In addition to praising the 7th Cavalry’s “splendid conduct” during the engagement at Wounded Knee, the U.S. Army also awarded 20 Medals of Honor to five officers and 15 enlisted men. While many carry rather generic citations such as “bravery in action,” or “distinguished gallantry,” some offered more specifics. Paul Weinert, for example, received his medal for “firing his howitzer at several Indians in the ravine.” The citation recounted that Weinert had “gallantly served his piece, after each fire advancing it to a better position.” While Weinert’s account tells of heavy fire coming from the ravine, more credible accounts paint a different picture – that of unarmed women and children attempting to escape while being protected by a handful of Lakota men with rifles. Historian Jerry Green concluded that by positioning his Hotchkiss gun “less than three hundred yards away, Weinert’s firing inflicted terrible damage, undoubtedly killing and wounding many women and children.”[19]

  1. Thomas Henry Tibbles, Buckskin and Blanket Days: Memoirs of a Friend of the Indians – Written in 1905 by Thomas Henry Tibbles. (Garden City, NY: Doubleday and Company, 1957), 323; Mary C. Gillett, The Army Medical Department 1865-1917. Army Historical Series, (Washington, DC: Center for Military History United States Army, 1995), 85
  2. Heather Cox Richardson, Wounded Knee: Party Politics and the Road to an American Massacre. (New York: Basic Books, 2010), 275-76; Elaine Goodale Eastman, Sister of the Sioux: The Memoirs of Elaine Goodale Eastman, 1885-1891. Edited by Kay Graber (Lincoln, NE: University of Nebraska Press, 2004), 162, 161; Tibbles, Buckskin and Blanket Days, 321
  3. Richardson, Wounded Knee, 10-11; “Basic Chronology,” The Wounded Knee Museum. Available online as of October 26, 2013 at
  4. “Dawes Act,” Our Documents. Available online as of October 26, 2013 at:; Faragher, et al., Out of Many, 490-91; Ronald Takaki, A Different Mirror: A History of Multicultural America. Revised Edition. (New York: Back Bay Books, 2008), 224; Richardson, Wounded Knee, 106; Risjord, Dakota, 158-65.
  5. Risjord, Dakota, 166; Richardson, Wounded Knee, 118, 179; Goodale, Sister of the Sioux, 138-39; “Wovoka – Jack Wilson (c. 1856-1932)” New Perspectives on the West. PBS. Available online as of October 28, 2013 at:; William S.E. Coleman, Voices of Wounded Knee. (Lincoln, NE: The University of Nebraska Press, 2000), 9.
  6. Tibbles, Buckskin and Blanket Days, 302; Richardson, Wounded Knee, 176, 178-80, 189, 195-96; Coleman, Voices of Wounded Knee, xxii, 88-89.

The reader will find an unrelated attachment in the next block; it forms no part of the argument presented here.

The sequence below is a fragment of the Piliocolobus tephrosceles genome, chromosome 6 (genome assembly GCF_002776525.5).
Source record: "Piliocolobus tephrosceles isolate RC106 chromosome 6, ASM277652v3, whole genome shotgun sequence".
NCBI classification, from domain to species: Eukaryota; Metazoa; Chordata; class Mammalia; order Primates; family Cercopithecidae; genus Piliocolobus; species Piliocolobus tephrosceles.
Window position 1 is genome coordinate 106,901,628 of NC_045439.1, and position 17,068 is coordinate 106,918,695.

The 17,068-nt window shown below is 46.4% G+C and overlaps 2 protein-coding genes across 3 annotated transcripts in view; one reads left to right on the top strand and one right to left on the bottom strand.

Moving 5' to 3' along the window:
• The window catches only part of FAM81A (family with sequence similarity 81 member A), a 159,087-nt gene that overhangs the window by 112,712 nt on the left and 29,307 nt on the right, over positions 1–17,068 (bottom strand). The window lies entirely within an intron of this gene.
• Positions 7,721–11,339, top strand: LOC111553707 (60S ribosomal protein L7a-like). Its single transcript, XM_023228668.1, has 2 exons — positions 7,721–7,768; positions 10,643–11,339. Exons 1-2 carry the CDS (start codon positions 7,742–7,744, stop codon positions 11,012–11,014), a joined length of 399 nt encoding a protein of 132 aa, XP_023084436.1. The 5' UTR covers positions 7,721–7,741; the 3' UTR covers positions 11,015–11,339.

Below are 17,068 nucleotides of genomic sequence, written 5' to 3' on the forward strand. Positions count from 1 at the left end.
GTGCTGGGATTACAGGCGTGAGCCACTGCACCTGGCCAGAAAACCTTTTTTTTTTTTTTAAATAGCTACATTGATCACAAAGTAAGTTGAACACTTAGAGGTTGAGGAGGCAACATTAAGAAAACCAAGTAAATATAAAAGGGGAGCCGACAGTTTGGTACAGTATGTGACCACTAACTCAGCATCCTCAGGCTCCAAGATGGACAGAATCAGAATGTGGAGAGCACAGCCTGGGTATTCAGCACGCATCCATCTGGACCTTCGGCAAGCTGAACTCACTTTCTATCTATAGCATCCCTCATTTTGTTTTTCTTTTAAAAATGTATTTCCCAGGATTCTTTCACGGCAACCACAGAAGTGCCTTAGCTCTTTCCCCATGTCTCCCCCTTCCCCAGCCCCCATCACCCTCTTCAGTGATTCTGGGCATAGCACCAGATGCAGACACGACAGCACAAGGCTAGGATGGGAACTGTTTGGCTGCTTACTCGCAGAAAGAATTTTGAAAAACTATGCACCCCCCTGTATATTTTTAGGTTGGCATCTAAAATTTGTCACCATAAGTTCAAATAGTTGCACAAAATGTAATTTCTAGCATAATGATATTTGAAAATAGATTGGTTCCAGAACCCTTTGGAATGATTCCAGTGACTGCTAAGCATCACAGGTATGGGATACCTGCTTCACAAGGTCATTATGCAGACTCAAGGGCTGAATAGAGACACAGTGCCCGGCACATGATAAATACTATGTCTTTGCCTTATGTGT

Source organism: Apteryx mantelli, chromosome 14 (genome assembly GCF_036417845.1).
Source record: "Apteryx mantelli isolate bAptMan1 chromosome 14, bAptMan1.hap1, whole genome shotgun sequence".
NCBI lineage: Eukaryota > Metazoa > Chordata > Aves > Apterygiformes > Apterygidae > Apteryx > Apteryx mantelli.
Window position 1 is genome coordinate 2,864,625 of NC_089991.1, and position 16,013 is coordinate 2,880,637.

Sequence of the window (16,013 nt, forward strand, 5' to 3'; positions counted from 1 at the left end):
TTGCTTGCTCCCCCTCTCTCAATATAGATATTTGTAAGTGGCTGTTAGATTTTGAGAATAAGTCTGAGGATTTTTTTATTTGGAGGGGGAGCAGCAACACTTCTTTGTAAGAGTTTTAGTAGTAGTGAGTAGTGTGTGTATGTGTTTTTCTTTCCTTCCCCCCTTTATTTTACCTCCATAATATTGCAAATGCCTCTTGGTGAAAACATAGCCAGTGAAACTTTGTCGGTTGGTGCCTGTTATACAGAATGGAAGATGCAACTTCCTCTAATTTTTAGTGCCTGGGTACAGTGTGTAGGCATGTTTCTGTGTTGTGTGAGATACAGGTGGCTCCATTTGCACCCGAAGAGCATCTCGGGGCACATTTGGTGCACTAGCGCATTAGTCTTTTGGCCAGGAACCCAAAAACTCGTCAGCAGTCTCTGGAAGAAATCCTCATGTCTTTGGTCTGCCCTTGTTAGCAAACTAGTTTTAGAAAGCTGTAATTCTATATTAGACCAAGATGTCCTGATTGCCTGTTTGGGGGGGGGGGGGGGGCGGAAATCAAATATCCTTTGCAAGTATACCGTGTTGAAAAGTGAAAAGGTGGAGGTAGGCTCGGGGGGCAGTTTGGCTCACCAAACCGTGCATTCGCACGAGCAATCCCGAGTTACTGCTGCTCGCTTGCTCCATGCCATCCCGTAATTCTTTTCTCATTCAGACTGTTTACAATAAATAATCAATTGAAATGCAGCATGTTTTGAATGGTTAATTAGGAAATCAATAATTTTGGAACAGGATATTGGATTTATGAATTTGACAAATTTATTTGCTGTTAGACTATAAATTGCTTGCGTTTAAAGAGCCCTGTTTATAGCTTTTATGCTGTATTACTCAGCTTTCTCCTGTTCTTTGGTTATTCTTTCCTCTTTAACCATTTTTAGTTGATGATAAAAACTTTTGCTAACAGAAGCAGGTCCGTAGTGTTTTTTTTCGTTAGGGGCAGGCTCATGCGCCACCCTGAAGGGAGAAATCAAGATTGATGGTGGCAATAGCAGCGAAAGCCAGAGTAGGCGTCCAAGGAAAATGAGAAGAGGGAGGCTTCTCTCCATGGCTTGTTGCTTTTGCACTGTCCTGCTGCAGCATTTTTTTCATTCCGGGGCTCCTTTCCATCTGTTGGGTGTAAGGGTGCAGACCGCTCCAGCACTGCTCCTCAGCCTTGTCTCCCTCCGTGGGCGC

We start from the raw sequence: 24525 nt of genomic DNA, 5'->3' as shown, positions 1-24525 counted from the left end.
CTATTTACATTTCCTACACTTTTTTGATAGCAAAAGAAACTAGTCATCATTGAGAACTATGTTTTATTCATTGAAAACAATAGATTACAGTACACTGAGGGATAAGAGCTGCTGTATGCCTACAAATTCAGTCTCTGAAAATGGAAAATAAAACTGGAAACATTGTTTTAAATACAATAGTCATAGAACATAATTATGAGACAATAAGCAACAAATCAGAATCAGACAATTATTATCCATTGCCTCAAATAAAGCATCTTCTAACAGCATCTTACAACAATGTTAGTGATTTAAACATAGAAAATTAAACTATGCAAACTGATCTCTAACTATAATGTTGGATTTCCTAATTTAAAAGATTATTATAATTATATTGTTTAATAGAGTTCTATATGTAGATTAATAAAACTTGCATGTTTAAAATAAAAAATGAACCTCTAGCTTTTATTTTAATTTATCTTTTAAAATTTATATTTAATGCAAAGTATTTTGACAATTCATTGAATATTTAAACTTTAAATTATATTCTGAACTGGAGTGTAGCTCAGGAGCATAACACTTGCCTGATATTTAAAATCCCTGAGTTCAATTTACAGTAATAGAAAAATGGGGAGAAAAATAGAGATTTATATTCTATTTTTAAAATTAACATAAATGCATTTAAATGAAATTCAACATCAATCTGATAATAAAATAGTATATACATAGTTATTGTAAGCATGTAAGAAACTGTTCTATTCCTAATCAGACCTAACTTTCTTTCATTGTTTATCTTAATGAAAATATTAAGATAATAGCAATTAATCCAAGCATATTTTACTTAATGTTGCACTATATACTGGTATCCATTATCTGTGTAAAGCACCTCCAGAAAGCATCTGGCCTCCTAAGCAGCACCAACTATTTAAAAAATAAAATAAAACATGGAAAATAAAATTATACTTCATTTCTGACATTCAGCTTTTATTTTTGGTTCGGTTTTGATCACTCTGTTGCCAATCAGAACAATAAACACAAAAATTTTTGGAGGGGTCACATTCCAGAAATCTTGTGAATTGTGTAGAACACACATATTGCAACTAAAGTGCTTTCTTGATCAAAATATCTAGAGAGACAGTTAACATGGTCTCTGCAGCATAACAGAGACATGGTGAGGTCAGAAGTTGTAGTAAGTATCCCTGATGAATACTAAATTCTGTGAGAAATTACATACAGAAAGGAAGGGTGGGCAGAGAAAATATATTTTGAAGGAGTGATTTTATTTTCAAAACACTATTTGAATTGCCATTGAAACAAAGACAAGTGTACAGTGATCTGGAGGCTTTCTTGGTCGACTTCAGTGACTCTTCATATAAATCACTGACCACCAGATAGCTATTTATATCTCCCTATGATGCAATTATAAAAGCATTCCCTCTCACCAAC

7. Risjord, Dakota, 167; Coleman, Voices of Wounded Knee, 45; Richardson, Wounded Knee, 209; Goodale, Sister of the Sioux, 151.
  8. Risjord, Dakota, 167-69; Richardson, Wounded Knee, 173-74; “Like Grass Before the Sickle,” New Perspectives on the West, The West Episode Eight (1877 – 1914)
  9. Risjord, Dakota, 168-69; Richardson, Wounded Knee, 173, 210.
  10. Risjord, Dakota, 168-69; Richardson, Wounded Knee, 262; Coleman, Voices of Wounded Knee, 156.
  11. Richardson, Wounded Knee, 267; Coleman, Voices of Wounded Knee, 289-95; Risjord, Dakota, 170.
  12. Richardson, Wounded Knee, 267-71; Coleman, Voices of Wounded Knee, 295-301, 306; Risjord, Dakota, 170; Tibbles, Buckskin and Blanket Days, 311.
  13. Richardson, Wounded Knee, 270, 273; Coleman, Voices of Wounded Knee, 312-13
  14. Richardson, Wounded Knee, 276; “Like Grass Before the Sickle,” New Perspectives on the West, The West Episode Eight (1877 – 1914) One Sky Above Us.
  15. Richardson, Wounded Knee, 273-75.
  16. Risjord, Dakota, 171-72; Richardson, Wounded Knee, 276, 282-83, 286.
  17. Richardson, Wounded Knee, 275, 286.
  18. Green, “The Medals of Wounded Knee,” 206; Richardson, Wounded Knee, 300.
  19. Green, “The Medals of Wounded Knee,” 206; Richardson, Wounded Knee, 300.


Icon for the Creative Commons Attribution-NonCommercial-ShareAlike 4.0 International License

Fight No More Copyright © 2023 by Kurt Kortenhof is licensed under a Creative Commons Attribution-NonCommercial-ShareAlike 4.0 International License, except where otherwise noted.

Share This Book